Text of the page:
For further study, the suggestions are that the AWS whitepapers are absolutely required, and the re:Invent videos are optional but recommended. A lot of the time the speakers will use real-world examples that may apply directly to what you want to do. Note that the context on Acloud Guru has the links in the current lesson section for this part.

Storage Pro Tips

  • Archiving and Backup often a great "pilot" to build AWS business case
  • Make use of the S3 endpoints within your VPC (not leaving the VPC and entering through an internet route)
  • Learn to properly secure your S3 bucket
  • Encrypt, encrypt, encrypt
  • Consider Aurora for your production MySQL/Maria or PostgresSQL needs. It has extra optimisations built in that might be an improvement to performance, cost etc.
  • Consider NoSQL if you don't need relational database features.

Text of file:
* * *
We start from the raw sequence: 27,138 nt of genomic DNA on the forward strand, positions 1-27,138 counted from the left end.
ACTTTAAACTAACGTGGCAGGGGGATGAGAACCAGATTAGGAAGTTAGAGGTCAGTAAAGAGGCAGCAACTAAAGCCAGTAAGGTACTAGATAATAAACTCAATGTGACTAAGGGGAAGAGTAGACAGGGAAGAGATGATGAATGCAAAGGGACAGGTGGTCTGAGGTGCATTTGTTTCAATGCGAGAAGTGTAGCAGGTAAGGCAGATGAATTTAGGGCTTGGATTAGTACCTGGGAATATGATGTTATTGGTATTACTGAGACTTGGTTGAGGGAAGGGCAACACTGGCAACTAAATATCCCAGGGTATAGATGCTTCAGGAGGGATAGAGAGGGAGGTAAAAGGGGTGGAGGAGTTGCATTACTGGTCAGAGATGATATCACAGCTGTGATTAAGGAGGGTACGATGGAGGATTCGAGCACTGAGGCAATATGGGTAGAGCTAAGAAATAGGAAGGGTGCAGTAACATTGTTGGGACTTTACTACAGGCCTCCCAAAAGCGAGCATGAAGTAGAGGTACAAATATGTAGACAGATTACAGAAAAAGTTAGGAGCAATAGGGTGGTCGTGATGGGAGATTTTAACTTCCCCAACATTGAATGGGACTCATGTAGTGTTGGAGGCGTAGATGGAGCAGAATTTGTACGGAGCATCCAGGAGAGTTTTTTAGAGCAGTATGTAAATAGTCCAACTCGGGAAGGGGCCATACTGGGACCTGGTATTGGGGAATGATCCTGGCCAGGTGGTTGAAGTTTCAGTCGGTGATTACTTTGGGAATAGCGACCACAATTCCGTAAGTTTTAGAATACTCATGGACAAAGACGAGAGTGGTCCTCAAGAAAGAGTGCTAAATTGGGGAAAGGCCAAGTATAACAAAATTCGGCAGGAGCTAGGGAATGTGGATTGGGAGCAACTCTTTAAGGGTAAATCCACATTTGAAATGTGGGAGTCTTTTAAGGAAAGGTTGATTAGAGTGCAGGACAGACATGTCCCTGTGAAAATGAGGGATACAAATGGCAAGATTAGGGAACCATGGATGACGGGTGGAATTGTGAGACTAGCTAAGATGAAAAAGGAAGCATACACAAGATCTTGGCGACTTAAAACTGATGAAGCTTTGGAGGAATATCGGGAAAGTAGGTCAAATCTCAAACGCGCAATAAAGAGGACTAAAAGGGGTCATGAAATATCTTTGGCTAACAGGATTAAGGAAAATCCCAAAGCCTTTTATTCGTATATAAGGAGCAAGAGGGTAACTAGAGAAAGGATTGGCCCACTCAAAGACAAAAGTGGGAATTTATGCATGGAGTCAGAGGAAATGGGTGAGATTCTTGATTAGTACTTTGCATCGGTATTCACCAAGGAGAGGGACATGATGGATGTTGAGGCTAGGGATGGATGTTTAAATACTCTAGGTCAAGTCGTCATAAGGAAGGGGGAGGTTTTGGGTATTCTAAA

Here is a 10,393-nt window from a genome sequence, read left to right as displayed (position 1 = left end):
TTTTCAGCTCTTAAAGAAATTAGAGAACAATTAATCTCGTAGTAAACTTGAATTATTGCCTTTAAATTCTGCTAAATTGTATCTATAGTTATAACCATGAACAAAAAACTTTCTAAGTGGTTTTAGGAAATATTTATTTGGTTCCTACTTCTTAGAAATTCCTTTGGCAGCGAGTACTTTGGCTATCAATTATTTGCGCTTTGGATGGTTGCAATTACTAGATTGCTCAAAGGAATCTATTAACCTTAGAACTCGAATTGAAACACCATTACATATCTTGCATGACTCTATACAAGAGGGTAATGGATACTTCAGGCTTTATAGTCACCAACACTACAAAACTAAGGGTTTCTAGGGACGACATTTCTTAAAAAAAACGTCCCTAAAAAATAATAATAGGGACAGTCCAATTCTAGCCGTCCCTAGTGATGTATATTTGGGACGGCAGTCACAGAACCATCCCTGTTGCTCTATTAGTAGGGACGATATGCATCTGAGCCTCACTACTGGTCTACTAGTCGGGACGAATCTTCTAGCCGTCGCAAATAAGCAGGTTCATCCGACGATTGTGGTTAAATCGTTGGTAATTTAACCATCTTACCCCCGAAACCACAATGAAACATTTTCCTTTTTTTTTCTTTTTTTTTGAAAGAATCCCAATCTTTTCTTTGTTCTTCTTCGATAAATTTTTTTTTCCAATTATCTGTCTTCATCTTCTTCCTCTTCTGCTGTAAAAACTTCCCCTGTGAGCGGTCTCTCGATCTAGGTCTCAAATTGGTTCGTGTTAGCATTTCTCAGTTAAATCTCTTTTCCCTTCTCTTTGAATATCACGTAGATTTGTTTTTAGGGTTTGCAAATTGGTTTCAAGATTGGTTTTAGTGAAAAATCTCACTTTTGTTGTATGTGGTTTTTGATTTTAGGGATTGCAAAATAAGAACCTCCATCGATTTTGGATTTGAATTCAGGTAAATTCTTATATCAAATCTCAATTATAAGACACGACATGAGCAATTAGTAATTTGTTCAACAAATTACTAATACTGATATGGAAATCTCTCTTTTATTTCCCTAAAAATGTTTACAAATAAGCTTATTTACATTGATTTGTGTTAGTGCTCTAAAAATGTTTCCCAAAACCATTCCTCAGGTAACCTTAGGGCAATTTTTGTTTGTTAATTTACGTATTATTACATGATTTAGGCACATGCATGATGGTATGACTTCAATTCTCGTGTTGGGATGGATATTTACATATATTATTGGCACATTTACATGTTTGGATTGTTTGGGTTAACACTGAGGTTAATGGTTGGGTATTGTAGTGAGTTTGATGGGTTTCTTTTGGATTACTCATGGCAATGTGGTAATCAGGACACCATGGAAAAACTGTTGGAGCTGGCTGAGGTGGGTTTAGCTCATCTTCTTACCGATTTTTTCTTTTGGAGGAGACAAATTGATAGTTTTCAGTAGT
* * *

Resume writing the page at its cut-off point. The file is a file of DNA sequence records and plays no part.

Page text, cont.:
• Databases on EC2 cost less on the surface than RDS, but remember to factor in management (backups, patching, OS-level hardening).
  • There can be a performance hit when RDS backups run if you have only a single AZ instance.


Focused on both understanding security requirements but now on designing networks for complex organisations.

There are some aspects that also touch on migrating from on-prem into the cloud.

Amazon Networking Refresher

You should already know:

  1. Physical layout AZs and Regions
  2. VPC concept and how to create
  3. Create private and public subnets
  4. What a NAT is and what "Disable Source/Destination Checks" means
  5. Route table and routing terminology (default routes, local routes)
  6. IPv4 Addressing and Subnet Mask Notation (/16, /24 etc) (don't worry too much on IPv6)
  7. Intermediate Networking Terminology (MAC address, port, gateway vs router)

Seek first to understand and then apply.

OSI Model

Open Systems Intercommunication model. This describes how to think about network operations. If one layer has problems, your message is not going to get through.

7ApplicationWeb BrowserAway
6PresentationTLS/SSL, CompressionPizza
5SessionSetup, Negotiation, TeardownSausage
3NetworkIP, ARPNot